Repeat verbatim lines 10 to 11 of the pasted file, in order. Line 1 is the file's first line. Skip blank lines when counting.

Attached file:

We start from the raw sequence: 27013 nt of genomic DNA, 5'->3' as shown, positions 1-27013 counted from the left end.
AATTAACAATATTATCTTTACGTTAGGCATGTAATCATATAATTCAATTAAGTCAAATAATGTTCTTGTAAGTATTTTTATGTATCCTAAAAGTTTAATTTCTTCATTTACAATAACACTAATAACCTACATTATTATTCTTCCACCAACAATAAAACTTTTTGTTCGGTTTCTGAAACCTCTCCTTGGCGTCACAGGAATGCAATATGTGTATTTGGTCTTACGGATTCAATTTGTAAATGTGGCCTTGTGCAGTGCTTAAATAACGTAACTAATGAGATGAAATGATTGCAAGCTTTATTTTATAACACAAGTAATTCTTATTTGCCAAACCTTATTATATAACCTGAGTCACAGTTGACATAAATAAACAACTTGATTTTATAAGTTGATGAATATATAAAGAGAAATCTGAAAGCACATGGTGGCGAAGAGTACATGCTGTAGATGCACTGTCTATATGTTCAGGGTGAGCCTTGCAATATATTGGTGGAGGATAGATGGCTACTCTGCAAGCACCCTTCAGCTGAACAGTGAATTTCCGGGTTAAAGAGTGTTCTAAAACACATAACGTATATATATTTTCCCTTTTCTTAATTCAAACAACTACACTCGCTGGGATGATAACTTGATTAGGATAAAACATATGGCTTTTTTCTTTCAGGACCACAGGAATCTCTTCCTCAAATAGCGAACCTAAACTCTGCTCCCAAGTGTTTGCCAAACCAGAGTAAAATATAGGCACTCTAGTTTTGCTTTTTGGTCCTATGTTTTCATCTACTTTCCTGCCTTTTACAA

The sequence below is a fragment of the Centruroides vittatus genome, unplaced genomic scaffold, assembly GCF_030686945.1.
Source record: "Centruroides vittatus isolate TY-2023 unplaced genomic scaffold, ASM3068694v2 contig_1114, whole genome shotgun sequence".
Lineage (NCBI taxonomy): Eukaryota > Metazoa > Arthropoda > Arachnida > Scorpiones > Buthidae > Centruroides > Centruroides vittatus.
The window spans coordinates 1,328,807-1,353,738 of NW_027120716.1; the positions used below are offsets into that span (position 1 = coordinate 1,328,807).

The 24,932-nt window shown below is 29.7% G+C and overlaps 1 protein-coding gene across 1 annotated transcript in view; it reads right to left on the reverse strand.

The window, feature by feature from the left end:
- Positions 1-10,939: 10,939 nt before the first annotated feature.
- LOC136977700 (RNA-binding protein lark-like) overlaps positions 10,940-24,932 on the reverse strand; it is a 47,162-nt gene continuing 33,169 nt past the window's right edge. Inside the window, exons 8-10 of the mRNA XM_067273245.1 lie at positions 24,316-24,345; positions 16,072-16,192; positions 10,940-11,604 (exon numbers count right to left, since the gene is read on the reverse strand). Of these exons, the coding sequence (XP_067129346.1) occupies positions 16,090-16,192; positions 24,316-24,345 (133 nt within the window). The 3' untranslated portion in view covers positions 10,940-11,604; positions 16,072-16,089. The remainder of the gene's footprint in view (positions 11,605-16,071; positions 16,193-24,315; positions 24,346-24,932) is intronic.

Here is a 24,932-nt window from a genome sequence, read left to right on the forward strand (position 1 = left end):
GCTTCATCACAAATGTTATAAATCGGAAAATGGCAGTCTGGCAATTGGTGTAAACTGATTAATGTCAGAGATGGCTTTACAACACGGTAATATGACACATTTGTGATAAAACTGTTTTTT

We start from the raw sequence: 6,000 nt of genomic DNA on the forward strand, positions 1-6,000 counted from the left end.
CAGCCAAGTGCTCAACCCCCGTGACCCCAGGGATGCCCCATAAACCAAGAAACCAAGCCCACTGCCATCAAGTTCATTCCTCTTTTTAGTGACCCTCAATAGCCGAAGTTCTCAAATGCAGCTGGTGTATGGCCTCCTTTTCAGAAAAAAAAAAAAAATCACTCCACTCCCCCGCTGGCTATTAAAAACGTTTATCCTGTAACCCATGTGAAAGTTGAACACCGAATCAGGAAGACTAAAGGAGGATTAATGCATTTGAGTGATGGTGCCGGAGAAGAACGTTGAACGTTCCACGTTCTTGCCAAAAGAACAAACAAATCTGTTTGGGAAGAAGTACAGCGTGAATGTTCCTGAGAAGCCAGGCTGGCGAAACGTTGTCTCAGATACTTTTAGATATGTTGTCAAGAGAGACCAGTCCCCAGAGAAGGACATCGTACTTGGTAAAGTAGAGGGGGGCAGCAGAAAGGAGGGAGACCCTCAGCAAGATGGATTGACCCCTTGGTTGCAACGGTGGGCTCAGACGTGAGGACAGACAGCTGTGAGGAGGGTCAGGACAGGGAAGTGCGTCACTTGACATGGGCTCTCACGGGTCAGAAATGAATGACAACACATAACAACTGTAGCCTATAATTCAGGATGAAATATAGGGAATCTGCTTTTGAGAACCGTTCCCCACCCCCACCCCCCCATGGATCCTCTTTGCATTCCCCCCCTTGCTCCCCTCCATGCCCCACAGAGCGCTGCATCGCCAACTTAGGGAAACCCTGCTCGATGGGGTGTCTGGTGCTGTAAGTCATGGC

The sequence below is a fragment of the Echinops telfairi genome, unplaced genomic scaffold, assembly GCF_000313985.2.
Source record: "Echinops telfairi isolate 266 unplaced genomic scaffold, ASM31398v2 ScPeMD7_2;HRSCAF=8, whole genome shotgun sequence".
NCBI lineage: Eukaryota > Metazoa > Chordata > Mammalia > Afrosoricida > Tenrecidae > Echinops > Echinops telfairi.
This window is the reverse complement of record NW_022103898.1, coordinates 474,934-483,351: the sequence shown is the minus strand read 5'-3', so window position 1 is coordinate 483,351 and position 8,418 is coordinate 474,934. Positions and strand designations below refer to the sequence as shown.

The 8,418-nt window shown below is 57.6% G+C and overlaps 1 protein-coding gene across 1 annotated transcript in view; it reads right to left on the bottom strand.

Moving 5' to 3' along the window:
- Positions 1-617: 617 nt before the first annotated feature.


- LOC136977700 (RNA-binding protein lark-like) overlaps positions 10,940-24,932 on the reverse strand; it is a 47,162-nt gene continuing 33,169 nt past the window's right edge. Inside the window, exons 8-10 of the mRNA XM_067273245.1 lie at positions 24,316-24,345; positions 16,072-16,192; positions 10,940-11,604 (exon numbers count right to left, since the gene is read on the reverse strand). Of these exons, the coding sequence (XP_067129346.1) occupies positions 16,090-16,192; positions 24,316-24,345 (133 nt within the window). The 3' untranslated portion in view covers positions 10,940-11,604; positions 16,072-16,089. The remainder of the gene's footprint in view (positions 11,605-16,071; positions 16,193-24,315; positions 24,346-24,932) is intronic.

Here is a 24,932-nt window from a genome sequence, read left to right on the forward strand (position 1 = left end):